The logistics sector is full of acronyms, from 3PL and LTL to TMS and AMR. Those terms have been around for years, offering a helpful shorthand for concepts like third-party logistics, less than truckload, transportation management system, and autonomous mobile robot.
But supply chain professionals have lately added an array of new abbreviations that seem to apply more to companies’ values and behavior than to the nuts and bolts of moving freight. Press releases and quarterly earnings reports are now peppered with acronyms like ESG, DEI, and CSR.
Although these terms are not brand new, they rarely come up in business conversations. After all, logistics and supply chain professionals might ask, when your basic task is to move a load from Point A to Point B, who has time to discuss things like environmental, social, and corporate governance issues (ESG); diversity, equity, and inclusion (DEI); or corporate social responsibility (CSR)?
And in a year like 2020, companies throughout the logistics sector certainly had their plates full, under pressure to boost earnings, cut costs, and find workers, and do it all while keeping up with the next-day delivery clock popularized by Amazon.
With logistics practitioners sidelined by those business realities, the adoption of policies that focus on ESG, DEI, or CSR has generally been driven by public relations departments looking to buff up the corporate image. For instance, a retailer might boast about using recyclable packaging, a trucking fleet might donate to a tree-planting campaign to combat climate change, or a freight forwarder might tout the number of women managers in its ranks.
But judging by recent trends in business jargon, the intense events of 2020 may have served to convince corporate leaders that environmental and social issues deserve a more prominent role in their decision-making.
Those events seemed to come in three layers, beginning with a historic year for weather, featuring multiple hurricanes, droughts in the Western U.S., California wildfires, and a Texas deep-freeze. At the same time, the Covid-19 crisis revealed the plight of “essential workers,” who continued reporting for shifts at their hourly-wage jobs while many white-collar professionals converted to work-from-home status. And thirdly, the U.S. saw months of political upheaval, sparked by the growing racial justice movement in the wake of George Floyd’s killing by Minneapolis police and compounded by the violent storming of the U.S. Capitol.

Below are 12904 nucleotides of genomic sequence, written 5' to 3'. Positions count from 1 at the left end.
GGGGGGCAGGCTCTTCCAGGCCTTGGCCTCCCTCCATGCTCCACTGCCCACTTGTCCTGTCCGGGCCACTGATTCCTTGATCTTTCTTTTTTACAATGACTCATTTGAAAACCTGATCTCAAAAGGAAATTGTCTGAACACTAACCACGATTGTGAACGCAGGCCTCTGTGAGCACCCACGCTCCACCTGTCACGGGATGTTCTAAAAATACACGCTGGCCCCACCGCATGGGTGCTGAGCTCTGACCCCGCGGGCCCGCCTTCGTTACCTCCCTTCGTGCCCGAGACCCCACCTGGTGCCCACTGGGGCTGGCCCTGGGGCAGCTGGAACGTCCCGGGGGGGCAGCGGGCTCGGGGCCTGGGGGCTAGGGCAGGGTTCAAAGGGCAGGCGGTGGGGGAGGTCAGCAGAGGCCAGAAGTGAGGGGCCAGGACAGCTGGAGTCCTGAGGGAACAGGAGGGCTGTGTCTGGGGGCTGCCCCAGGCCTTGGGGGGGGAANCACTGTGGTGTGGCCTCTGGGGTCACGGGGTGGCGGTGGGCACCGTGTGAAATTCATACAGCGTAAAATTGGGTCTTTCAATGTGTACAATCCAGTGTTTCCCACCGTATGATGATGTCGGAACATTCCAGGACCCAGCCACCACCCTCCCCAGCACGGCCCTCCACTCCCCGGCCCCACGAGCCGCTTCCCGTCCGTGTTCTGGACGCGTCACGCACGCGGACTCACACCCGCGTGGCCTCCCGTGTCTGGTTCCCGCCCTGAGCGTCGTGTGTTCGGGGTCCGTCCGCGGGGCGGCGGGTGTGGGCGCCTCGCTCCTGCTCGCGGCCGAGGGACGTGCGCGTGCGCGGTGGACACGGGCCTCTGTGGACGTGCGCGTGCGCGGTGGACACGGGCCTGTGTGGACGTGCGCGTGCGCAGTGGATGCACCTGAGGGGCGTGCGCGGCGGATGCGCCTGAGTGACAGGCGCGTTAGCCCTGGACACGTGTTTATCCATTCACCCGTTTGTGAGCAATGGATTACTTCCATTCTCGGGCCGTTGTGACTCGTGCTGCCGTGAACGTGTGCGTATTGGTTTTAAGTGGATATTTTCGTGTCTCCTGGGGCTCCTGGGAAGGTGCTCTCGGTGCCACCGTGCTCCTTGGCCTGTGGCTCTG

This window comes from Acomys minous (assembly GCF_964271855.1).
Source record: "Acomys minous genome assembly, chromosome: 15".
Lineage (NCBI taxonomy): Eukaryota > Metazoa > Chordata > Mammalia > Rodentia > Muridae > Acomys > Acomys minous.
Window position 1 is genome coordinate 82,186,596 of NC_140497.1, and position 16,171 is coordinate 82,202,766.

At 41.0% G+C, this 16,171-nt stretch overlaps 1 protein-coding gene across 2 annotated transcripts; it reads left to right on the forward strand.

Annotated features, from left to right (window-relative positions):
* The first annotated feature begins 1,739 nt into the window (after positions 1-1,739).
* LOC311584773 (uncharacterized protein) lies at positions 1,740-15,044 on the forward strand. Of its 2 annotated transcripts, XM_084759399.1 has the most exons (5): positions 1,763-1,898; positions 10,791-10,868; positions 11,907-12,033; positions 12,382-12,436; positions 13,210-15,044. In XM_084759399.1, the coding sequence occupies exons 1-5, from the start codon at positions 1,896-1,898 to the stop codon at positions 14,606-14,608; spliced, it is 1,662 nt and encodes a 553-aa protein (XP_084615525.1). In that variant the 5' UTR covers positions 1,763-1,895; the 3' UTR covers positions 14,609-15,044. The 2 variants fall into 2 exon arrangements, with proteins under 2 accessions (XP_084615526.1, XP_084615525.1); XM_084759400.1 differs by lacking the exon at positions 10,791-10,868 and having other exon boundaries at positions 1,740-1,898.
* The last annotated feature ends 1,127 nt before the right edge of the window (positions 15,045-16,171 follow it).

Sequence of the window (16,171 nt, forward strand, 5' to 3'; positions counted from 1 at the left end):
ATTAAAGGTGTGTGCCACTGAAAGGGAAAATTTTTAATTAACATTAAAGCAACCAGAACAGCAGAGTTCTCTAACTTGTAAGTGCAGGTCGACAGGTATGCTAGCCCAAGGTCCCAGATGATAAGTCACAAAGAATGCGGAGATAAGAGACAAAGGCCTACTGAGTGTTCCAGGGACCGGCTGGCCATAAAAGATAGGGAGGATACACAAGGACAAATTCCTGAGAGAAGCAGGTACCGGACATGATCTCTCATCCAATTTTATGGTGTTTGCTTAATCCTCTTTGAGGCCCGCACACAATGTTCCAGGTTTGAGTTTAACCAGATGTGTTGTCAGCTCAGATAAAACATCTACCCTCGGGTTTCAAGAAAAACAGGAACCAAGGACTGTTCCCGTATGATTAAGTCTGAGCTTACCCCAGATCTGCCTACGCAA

As those three waves washed over the nation and changed peoples’ lives, we witnessed a growing number of logistics companies take up the causes of ESG, DEI, and CSR.
We saw freight-forwarding powerhouses like Kuehne + Nagel commit to carbon-neutral less-than-containerload shipments. We saw major players like the Port of Los Angeles back its minority dockworkers as they called for a nine-minute work stoppage to honor George Floyd. We saw companies like Ryder System Inc. offer employees paid time off to get their coronavirus vaccine. We saw business groups like the Retail Industry Leaders Association (RILA) condemn the actions of the Washington, D.C., rioters and demand a return to civil discourse.
The question now is whether those trends will maintain their momentum. Early signs indicate they might. For example, analysts say that global manufacturers have been thinking twice about returning to Chinese factories after pandemic shutdowns, citing not tariff or virus concerns but rather the Chinese government’s brutal treatment of minority populations like the Uighurs.
Adopting more sustainable and inclusive practices is also good for business, especially in a sector with a chronic labor shortage. Recent surveys show that Gen Y and Gen Z workers have a fierce social conscience and won’t even apply for jobs at a company that doesn’t “walk the walk” with its ESG, DEI, and CSR policies.
If so, those are three more acronyms we’ll need to track as KPIs—sorry, I mean key performance indicators—in the business of logistics. And that would be a fitting legacy to the wild year of 2020.